Road & Rail

‘Hyperloop’ network could take travellers from Amsterdam to Paris in 90 minutes

Christian Fleetwood

A super-fast ‘Hyperloop’ network is under consideration after a study revealed it could be economically viable.

The Hyperloop is a proposed mode of transport heralded by advocates as the future of cross-country European travel, which involves travelling in a pod-like capsule propelled through a low-pressure tube at speeds of up to 1,000 kilometres per hour.

According to Dutch start-up Hardt Hyperloop, with a journey beginning in Amsterdam, travellers could arrive in Düsseldorf in 30 minutes and Paris in under two hours, more sustainably than by air.

Earlier this month, the company announced that the results of a study, carried out in collaboration with the Dutch province of North Holland, showed the travel technology, utilising magnetic levitation, could carry big financial benefits.

The report added that a Europe-wide Hyperloop network would significantly reduce commute times between cities, literally blurring borders and connecting economic areas like the Amsterdam Metropolitan Area and the German Ruhr area.

Hardt Hyperloop project manager Stefan Marges said perspectives on home and work distances would be radically altered.

“The Hyperloop is especially perfect for international connections,” Marges said in a statement.

“And a connection from Amsterdam to Eindhoven would be a logical component of an international connection between Amsterdam, the Ruhr area and Berlin.”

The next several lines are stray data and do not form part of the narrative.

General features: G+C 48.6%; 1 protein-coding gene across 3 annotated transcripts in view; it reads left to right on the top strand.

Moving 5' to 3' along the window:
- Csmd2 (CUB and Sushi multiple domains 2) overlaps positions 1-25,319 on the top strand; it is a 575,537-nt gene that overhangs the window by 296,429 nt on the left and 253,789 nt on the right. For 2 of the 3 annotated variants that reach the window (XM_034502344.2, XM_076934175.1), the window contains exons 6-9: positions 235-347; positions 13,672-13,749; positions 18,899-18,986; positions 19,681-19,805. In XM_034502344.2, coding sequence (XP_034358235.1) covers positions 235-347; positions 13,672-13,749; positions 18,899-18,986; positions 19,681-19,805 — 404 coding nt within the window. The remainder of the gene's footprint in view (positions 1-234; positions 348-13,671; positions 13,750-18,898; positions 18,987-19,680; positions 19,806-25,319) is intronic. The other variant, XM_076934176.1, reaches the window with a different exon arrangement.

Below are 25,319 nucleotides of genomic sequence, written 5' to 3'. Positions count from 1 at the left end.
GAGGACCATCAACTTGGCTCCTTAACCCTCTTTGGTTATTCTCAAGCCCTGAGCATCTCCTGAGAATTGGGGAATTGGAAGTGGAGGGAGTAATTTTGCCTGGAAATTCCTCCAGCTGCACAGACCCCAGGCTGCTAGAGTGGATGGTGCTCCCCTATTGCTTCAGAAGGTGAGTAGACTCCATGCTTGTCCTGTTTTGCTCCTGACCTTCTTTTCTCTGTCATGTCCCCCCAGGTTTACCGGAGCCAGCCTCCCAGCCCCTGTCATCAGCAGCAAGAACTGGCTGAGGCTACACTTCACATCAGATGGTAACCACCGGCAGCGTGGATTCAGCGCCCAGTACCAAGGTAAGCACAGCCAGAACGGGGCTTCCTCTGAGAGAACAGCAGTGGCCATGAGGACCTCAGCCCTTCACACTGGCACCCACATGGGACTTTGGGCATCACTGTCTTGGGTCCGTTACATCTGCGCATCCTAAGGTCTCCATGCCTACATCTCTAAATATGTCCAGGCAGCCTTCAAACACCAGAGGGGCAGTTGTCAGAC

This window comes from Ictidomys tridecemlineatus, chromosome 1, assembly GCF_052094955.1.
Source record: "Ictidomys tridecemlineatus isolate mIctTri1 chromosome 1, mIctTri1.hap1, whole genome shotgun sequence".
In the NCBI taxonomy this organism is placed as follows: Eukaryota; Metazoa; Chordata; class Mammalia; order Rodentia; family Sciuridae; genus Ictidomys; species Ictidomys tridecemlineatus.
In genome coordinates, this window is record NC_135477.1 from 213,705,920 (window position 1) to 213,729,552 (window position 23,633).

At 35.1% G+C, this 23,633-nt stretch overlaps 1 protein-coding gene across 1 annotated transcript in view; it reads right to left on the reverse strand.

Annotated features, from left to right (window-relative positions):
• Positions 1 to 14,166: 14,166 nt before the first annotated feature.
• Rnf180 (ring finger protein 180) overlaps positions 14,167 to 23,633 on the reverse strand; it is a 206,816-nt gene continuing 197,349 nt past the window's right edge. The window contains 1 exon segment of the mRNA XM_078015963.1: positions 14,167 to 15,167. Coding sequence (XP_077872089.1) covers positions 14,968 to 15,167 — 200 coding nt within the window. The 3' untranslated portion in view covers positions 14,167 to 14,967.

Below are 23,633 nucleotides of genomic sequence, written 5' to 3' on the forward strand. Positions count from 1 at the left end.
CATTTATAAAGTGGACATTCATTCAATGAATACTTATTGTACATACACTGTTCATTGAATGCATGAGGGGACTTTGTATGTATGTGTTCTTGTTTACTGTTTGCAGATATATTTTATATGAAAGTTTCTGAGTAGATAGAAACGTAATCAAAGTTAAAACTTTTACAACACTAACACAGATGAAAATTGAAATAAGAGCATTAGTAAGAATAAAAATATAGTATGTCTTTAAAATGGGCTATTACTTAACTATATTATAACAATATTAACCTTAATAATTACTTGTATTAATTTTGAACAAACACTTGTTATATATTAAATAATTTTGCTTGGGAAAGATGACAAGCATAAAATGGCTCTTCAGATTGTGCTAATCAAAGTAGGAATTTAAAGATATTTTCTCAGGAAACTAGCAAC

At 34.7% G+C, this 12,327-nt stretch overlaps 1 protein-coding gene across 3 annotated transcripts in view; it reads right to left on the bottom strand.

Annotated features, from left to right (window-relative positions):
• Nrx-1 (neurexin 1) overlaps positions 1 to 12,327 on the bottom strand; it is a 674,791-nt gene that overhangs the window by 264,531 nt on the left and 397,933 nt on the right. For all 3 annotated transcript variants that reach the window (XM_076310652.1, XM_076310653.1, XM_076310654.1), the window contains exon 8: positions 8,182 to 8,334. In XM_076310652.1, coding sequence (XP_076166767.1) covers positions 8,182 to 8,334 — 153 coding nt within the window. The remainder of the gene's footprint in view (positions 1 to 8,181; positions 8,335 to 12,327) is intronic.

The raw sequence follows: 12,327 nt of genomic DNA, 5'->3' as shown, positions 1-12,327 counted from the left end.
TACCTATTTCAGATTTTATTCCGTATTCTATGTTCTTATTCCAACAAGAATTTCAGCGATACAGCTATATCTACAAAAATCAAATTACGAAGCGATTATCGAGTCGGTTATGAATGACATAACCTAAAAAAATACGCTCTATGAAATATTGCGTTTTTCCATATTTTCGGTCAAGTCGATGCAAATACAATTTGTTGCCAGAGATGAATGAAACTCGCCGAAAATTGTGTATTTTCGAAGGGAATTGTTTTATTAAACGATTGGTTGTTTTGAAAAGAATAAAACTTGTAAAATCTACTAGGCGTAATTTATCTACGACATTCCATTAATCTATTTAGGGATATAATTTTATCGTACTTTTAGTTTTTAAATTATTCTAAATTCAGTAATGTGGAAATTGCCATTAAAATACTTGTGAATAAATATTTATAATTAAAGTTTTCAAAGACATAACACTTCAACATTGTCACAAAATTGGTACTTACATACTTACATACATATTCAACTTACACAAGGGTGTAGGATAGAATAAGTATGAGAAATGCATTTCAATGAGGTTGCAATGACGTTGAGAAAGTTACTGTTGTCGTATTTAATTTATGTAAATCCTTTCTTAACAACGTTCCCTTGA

The Hyperloop could be an alternative to high emission short-haul air travel (Hardt)

As many as 200,000 passengers could be ferried via the Hyperloop per hour, per direction, according to the report.

Travellers could reach Paris in 90 minutes, which is less than half the time it currently takes by train, and around the same time as a direct flight – minus the need for airport connections and aircraft emissions.

According to Hardt, due to the Hyperloop being operated with an electric powertrain powered by renewable energy sources, it produces no emissions. Likewise, it is projected to consume relatively low power per person.

The investigation marks the next stage in Hardt Hyperloop’s grand plan, following the opening of a test facility in June 2019.

However, a few questions remain before the technology – thought to have first been conceived by Elon Musk’s Telsa and Space X – can be realised.

Concerns remain as to whether the pods will be suitable for all ages, as well as how easy it would be to evacuate a pod in the case of an emergency.

Moreover, according to CNN Travel, big money needs to be invested to get it off the ground and governments need to be onside.

Jereon Olthof, North Holland’s mobility deputy, said he was still intrigued by the recent study.

“We know that people are willing to travel for a maximum of one hour to their work,” he said.

“With a high-speed Hyperloop, you would be able to cover much greater distances in that time. This sounds very promising.

That is why we will engage in discussions with other authorities to progress this research.”

Click here to check out the study for yourself.


Featured image credit: Hardt Hyperloop (Hardt)



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